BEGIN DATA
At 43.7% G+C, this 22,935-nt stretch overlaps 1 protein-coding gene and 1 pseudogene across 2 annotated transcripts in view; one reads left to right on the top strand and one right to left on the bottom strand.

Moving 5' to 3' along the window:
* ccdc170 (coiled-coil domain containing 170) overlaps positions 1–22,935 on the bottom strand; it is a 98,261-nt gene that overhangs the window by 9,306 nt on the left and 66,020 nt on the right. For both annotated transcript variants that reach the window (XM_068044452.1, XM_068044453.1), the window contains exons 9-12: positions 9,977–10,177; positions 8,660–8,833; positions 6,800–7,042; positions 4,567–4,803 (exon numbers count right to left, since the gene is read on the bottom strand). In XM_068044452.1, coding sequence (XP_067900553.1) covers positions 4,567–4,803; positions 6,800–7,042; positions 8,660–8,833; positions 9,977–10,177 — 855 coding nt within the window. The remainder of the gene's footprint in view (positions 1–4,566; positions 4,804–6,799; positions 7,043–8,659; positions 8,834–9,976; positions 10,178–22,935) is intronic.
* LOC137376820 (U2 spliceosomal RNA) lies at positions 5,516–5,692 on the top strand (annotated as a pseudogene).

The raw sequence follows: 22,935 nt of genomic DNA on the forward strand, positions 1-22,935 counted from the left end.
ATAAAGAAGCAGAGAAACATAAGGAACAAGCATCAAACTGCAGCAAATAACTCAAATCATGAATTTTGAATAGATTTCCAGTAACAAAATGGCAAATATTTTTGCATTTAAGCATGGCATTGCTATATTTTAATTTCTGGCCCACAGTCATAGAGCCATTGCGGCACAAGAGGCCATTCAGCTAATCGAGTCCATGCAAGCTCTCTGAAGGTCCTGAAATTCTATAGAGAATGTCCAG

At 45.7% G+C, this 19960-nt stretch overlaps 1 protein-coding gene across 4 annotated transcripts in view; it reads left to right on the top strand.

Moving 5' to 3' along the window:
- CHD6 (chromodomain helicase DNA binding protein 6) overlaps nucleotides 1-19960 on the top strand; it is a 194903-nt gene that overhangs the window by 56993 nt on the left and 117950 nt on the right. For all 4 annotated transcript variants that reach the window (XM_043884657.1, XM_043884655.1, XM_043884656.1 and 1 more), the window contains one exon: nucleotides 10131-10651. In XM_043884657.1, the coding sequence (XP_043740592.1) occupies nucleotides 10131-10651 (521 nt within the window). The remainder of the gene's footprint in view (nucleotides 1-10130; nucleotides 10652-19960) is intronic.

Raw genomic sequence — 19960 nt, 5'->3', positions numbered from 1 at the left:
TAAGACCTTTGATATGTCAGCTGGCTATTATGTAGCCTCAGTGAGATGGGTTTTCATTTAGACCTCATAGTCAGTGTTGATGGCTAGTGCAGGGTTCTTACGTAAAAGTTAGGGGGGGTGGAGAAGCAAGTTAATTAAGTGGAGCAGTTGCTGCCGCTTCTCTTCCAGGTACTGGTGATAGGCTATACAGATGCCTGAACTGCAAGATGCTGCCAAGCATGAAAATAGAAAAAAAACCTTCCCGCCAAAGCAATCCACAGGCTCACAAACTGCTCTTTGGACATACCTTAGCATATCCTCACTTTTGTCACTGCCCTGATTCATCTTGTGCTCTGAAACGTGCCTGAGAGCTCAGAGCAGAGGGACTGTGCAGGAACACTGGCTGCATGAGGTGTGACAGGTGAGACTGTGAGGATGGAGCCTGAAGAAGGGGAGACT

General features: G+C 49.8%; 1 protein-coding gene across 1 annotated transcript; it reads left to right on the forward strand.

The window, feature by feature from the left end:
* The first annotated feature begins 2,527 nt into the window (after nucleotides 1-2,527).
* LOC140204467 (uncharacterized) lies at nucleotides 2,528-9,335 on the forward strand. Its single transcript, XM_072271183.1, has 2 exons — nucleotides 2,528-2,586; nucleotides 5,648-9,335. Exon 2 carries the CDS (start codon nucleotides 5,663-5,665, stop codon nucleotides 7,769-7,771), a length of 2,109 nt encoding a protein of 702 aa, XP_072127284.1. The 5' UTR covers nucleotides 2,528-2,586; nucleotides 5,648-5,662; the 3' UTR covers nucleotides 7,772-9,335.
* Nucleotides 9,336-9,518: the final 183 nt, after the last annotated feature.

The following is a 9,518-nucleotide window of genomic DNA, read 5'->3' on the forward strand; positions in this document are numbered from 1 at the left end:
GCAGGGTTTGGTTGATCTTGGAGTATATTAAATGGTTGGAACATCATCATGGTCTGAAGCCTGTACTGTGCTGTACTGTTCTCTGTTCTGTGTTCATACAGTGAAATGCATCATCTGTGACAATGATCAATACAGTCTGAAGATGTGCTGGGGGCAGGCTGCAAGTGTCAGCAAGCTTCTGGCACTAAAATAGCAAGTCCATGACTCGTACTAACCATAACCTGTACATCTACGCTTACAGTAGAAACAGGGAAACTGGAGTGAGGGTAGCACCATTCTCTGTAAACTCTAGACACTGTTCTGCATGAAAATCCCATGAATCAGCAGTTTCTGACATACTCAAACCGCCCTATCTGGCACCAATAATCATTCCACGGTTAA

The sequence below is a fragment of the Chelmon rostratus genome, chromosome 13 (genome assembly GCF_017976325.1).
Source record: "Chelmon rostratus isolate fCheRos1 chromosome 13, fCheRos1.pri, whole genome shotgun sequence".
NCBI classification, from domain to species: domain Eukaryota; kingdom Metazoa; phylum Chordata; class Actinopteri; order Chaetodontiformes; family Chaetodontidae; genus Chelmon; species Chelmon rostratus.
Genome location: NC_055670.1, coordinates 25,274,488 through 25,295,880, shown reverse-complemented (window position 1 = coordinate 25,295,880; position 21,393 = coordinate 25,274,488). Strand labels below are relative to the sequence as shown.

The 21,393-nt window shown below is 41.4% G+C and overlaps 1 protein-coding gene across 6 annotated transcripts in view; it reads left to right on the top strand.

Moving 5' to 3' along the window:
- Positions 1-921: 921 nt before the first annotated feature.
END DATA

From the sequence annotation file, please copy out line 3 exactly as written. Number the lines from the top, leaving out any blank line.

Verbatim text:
* ccdc170 (coiled-coil domain containing 170) overlaps positions 1–22,935 on the bottom strand; it is a 98,261-nt gene that overhangs the window by 9,306 nt on the left and 66,020 nt on the right. For both annotated transcript variants that reach the window (XM_068044452.1, XM_068044453.1), the window contains exons 9-12: positions 9,977–10,177; positions 8,660–8,833; positions 6,800–7,042; positions 4,567–4,803 (exon numbers count right to left, since the gene is read on the bottom strand). In XM_068044452.1, coding sequence (XP_067900553.1) covers positions 4,567–4,803; positions 6,800–7,042; positions 8,660–8,833; positions 9,977–10,177 — 855 coding nt within the window. The remainder of the gene's footprint in view (positions 1–4,566; positions 4,804–6,799; positions 7,043–8,659; positions 8,834–9,976; positions 10,178–22,935) is intronic.